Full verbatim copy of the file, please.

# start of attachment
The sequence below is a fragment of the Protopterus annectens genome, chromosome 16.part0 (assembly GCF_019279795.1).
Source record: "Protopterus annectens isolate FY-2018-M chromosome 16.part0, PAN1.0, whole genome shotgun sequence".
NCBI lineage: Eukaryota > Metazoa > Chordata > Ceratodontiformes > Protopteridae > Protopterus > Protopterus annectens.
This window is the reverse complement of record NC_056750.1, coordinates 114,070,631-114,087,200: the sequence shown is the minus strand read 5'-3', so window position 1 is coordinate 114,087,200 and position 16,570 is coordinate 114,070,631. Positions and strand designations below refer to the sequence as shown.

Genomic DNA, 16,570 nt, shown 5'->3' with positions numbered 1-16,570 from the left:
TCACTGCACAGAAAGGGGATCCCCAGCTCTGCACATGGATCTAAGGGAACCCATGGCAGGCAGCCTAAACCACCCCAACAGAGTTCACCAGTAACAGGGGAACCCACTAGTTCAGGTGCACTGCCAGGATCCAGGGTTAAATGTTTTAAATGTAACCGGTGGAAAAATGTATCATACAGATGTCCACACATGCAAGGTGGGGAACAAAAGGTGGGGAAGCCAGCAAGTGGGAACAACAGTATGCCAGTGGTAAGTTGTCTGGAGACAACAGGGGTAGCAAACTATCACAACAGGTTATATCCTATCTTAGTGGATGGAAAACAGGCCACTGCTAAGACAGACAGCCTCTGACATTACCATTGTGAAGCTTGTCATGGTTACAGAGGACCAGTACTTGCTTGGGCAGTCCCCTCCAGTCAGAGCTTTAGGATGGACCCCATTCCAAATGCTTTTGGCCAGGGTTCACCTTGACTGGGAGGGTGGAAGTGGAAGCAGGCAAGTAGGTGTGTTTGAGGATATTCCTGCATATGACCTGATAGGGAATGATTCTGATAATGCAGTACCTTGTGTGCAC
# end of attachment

The sequence below is a fragment of the Protopterus annectens genome, chromosome 16.part0 (assembly GCF_019279795.1).
Source record: "Protopterus annectens isolate FY-2018-M chromosome 16.part0, PAN1.0, whole genome shotgun sequence".
NCBI lineage: Eukaryota > Metazoa > Chordata > Ceratodontiformes > Protopteridae > Protopterus > Protopterus annectens.
This window is the reverse complement of record NC_056750.1, coordinates 114,070,631-114,087,200: the sequence shown is the minus strand read 5'-3', so window position 1 is coordinate 114,087,200 and position 16,570 is coordinate 114,070,631. Positions and strand designations below refer to the sequence as shown.

Genomic DNA, 16,570 nt, shown 5'->3' with positions numbered 1-16,570 from the left:
TCACTGCACAGAAAGGGGATCCCCAGCTCTGCACATGGATCTAAGGGAACCCATGGCAGGCAGCCTAAACCACCCCAACAGAGTTCACCAGTAACAGGGGAACCCACTAGTTCAGGTGCACTGCCAGGATCCAGGGTTAAATGTTTTAAATGTAACCGGTGGAAAAATGTATCATACAGATGTCCACACATGCAAGGTGGGGAACAAAAGGTGGGGAAGCCAGCAAGTGGGAACAACAGTATGCCAGTGGTAAGTTGTCTGGAGACAACAGGGGTAGCAAACTATCACAACAGGTTATATCCTATCTTAGTGGATGGAAAACAGGCCACTGCTAAGACAGACAGCCTCTGACATTACCATTGTGAAGCTTGTCATGGTTACAGAGGACCAGTACTTGCTTGGGCAGTCCCCTCCAGTCAGAGCTTTAGGATGGACCCCATTCCAAATGCTTTTGGCCAGGGTTCACCTTGACTGGGAGGGTGGAAGTGGAAGCAGGCAAGTAGGTGTGTTTGAGGATATTCCTGCATATGACCTGATAGGGAATGATTCTGATAATGCAGTACCTTGTGTGCAC